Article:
Richard Branson Says Sea Life Should Not Be Killed, Dubs Gillnet Fishing ‘Horrendous’

Investor, philanthropist, and founder of the Virgin Group Richard Branson has stated that more needs to be done to protect the ocean and its marine life.

In a recent trip to Belize, in Central America, the tycoon met with the nation’s prime minister Dean Barrow to discuss strategies for ocean protection, according to a blog post by Branson.

Branson urged Prime Minister Barrow to place a ban on gillnet fishing, naming the practice a “horrendous way of killing many, many, many species under the sea that should not be killed.”

The prime minister noted the importance of the ocean to Belize – its people, economy, and future, leaving Branson optimistic about environmental change. “We’re hopeful of a very positive announcement before the New Year – it could be a wonderful Christmas present to the world,” he wrote on his blog.

He also said he hoped that Belize will create a “massive” nature reserve in the ocean, covering as much as 10 percent of its waters.

Also during the trip, Branson and his team gave support to Ocean Unite, an organization raising awareness about ocean conservation and the importance of “strongly protecting” at least 30 percent of the ocean by the year 2030.

Branson had the opportunity to take a dive to the bottom of the Belize Blue Hole in an Aquatica submarine, where he viewed “breathtakingly beautiful” marine life.

The Blue Hole is made of a complex cave system that formed years ago on dry land. “It is proof of how oceans can rise quickly and catastrophically,” Branson said, adding that sea levels used to be hundreds of feet lower than they are now. When a great deal of ice melted around the world, some ten thousand years ago, sea levels rose by roughly 300 feet.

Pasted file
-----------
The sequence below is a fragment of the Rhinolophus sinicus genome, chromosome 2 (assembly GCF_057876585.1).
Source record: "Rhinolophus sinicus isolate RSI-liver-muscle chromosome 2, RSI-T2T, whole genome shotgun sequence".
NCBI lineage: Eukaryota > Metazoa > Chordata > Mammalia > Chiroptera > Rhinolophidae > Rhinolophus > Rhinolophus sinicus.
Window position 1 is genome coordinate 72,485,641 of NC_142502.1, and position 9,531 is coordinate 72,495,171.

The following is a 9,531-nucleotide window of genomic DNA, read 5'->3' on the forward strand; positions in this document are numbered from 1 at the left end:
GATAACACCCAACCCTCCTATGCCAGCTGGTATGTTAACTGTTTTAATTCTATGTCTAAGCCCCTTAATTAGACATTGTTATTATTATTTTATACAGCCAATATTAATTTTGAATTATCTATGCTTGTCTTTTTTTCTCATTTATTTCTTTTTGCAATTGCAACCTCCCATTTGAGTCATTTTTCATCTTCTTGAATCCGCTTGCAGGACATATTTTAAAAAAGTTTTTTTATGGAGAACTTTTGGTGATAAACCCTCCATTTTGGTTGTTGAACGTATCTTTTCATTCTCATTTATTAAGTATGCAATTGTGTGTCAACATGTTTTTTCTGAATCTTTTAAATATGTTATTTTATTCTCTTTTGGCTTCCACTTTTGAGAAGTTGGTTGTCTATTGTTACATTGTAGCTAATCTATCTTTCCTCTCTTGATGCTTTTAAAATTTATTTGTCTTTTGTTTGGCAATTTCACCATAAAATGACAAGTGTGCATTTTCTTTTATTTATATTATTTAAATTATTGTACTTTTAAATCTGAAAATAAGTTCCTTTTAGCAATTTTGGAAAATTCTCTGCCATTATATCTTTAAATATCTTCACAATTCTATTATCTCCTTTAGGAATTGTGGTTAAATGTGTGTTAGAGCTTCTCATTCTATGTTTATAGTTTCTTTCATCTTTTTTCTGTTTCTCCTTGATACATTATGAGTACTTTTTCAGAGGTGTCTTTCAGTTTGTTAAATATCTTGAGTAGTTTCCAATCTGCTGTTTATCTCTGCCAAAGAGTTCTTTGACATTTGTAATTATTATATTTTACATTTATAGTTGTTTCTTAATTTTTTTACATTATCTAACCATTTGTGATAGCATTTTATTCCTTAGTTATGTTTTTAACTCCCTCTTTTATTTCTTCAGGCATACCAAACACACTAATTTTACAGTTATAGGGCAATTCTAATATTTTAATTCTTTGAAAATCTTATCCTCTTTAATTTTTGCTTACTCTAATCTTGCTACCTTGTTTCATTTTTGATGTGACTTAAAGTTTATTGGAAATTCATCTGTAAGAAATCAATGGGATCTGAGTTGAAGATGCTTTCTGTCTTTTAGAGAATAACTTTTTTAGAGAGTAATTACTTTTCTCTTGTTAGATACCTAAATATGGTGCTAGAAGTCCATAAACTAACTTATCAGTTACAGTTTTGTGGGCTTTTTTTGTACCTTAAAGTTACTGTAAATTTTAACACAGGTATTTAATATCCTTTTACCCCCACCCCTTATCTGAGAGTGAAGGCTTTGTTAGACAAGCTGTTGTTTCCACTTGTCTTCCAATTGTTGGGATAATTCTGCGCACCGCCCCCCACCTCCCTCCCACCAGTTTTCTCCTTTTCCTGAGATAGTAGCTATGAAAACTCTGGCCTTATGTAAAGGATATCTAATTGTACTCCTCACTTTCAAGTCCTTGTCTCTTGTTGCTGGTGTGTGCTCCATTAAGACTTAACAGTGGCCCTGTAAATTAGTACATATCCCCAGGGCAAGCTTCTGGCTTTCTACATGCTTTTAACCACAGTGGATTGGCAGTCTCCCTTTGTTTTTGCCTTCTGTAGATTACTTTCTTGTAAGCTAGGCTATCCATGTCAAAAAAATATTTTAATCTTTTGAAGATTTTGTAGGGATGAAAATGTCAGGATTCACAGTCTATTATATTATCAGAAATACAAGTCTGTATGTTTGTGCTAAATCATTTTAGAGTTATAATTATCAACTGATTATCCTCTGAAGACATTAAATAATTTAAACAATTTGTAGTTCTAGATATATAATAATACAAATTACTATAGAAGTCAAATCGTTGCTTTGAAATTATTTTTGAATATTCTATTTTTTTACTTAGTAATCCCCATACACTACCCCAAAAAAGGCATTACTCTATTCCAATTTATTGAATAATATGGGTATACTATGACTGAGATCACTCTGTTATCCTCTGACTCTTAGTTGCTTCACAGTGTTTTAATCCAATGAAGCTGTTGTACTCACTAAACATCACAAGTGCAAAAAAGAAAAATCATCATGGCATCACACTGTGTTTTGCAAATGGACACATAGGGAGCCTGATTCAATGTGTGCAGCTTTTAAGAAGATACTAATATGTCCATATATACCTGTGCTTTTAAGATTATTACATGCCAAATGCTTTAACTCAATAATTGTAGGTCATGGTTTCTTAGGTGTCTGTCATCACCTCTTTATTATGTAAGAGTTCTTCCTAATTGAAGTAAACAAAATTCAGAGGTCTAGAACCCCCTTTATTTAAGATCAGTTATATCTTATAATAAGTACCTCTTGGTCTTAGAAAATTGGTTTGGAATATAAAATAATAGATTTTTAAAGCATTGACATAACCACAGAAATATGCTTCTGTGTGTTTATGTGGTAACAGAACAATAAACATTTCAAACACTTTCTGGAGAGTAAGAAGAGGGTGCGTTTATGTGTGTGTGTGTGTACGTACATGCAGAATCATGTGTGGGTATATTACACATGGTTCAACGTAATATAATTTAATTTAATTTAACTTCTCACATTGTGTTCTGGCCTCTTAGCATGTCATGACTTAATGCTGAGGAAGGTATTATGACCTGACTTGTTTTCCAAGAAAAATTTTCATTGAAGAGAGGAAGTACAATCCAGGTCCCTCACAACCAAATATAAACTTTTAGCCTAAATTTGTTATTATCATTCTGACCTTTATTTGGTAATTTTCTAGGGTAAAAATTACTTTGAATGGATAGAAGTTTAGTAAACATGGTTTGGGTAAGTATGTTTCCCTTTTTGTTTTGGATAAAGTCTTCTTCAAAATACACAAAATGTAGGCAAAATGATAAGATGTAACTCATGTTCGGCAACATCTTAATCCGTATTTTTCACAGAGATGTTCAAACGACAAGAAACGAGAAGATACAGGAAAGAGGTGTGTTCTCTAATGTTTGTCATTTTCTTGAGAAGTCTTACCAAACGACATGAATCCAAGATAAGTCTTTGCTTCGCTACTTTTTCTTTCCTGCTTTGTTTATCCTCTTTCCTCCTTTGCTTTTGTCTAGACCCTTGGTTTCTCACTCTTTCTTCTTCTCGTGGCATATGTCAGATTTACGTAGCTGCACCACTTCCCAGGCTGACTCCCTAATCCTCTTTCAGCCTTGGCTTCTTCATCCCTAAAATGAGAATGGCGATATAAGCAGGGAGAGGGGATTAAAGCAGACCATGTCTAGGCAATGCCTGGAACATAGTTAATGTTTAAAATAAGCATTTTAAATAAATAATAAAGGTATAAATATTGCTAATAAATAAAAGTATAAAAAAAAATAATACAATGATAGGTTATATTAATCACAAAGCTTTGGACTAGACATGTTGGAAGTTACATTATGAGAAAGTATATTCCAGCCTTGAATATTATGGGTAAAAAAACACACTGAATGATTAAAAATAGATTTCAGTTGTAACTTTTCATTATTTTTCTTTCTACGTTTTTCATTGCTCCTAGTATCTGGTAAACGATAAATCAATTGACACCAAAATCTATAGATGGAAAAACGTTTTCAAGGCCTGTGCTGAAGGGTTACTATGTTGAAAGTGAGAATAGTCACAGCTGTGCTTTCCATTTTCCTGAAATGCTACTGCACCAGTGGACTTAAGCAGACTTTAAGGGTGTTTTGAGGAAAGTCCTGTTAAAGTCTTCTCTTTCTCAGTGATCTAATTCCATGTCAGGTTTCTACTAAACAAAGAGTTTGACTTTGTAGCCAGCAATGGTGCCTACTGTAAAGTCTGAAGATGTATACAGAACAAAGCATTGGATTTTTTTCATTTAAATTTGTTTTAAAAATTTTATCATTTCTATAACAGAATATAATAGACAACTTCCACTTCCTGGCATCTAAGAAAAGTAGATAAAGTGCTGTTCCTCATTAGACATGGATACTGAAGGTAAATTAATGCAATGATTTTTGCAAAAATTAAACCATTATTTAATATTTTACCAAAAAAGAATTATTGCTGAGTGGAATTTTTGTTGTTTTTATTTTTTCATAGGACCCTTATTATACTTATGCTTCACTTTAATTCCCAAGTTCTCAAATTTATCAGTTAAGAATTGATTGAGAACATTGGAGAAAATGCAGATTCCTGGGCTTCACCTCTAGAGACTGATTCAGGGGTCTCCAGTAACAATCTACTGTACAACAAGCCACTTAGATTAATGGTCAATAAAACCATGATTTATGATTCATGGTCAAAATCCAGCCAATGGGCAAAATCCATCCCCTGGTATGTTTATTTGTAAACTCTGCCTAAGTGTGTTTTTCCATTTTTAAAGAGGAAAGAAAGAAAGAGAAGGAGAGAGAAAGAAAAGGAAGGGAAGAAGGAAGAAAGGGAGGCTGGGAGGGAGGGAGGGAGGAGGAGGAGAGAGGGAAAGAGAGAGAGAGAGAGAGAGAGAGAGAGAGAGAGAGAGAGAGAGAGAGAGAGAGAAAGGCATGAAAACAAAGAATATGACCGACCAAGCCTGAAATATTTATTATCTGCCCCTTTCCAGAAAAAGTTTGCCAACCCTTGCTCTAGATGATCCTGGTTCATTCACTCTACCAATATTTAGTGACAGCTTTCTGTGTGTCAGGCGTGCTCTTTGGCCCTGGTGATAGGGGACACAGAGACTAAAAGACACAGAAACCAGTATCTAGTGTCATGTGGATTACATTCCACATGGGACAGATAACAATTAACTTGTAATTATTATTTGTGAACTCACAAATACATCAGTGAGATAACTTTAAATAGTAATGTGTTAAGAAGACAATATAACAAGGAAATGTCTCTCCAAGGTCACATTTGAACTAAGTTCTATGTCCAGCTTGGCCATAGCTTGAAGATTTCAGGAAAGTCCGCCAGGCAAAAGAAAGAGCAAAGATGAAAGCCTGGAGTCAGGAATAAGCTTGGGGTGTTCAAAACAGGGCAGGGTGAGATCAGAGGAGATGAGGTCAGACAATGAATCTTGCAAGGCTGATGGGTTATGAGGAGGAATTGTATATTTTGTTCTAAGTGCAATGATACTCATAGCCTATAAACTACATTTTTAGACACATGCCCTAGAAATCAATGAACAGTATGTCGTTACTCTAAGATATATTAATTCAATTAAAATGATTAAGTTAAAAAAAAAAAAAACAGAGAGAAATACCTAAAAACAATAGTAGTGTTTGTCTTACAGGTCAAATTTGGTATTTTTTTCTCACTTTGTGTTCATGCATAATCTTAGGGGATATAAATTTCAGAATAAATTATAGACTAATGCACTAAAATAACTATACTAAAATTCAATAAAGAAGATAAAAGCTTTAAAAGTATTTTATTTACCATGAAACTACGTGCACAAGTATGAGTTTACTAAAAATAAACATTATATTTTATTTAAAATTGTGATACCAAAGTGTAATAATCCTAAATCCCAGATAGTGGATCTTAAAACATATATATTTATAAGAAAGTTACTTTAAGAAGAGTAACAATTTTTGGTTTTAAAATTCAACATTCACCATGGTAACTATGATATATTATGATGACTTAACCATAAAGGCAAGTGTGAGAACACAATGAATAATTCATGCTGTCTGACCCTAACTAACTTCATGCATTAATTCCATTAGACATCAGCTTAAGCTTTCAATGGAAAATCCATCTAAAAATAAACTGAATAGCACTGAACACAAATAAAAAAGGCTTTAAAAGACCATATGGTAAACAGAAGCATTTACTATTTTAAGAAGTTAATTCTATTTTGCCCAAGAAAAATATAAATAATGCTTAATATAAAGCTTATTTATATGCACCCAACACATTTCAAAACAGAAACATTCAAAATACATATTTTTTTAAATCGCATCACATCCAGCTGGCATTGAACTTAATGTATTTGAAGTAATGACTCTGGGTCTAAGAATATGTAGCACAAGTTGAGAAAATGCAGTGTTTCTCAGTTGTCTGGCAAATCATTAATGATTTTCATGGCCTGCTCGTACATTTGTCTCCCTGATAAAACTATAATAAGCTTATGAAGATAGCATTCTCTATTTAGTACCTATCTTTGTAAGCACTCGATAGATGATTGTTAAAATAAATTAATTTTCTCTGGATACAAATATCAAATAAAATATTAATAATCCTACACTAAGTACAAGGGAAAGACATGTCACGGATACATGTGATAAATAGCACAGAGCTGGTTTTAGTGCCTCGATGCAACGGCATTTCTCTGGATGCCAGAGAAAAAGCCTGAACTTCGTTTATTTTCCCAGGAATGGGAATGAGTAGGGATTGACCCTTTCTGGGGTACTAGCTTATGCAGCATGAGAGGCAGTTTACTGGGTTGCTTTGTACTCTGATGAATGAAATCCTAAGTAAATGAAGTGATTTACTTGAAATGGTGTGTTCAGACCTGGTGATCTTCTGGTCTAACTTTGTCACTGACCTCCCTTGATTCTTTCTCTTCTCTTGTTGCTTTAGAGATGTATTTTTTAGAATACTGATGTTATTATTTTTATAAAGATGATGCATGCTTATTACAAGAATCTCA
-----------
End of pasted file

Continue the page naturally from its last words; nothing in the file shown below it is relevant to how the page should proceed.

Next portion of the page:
Whilst diving, Branson reached the 300-feet mark and could see the shift in rock that used to be land. “It was one of the starkest reminders of the danger of climate change I’ve ever seen,” he noted.

“As for the mythical monsters of the deep? Well, the real monsters facing the ocean are climate change – and plastic,” Branson said, revealing that he and the team saw plastic bottles at the bottom of the hole. “We’ve all got to get rid of single-use plastic,” he stated.

The Virgin Group’s cruise line, called Virgin Voyages, is set to launch its first ship in 2020. It strives to run its systems as environmentally friendly as possible, with no single-use plastic onboard.

Image Credit: Getty Images

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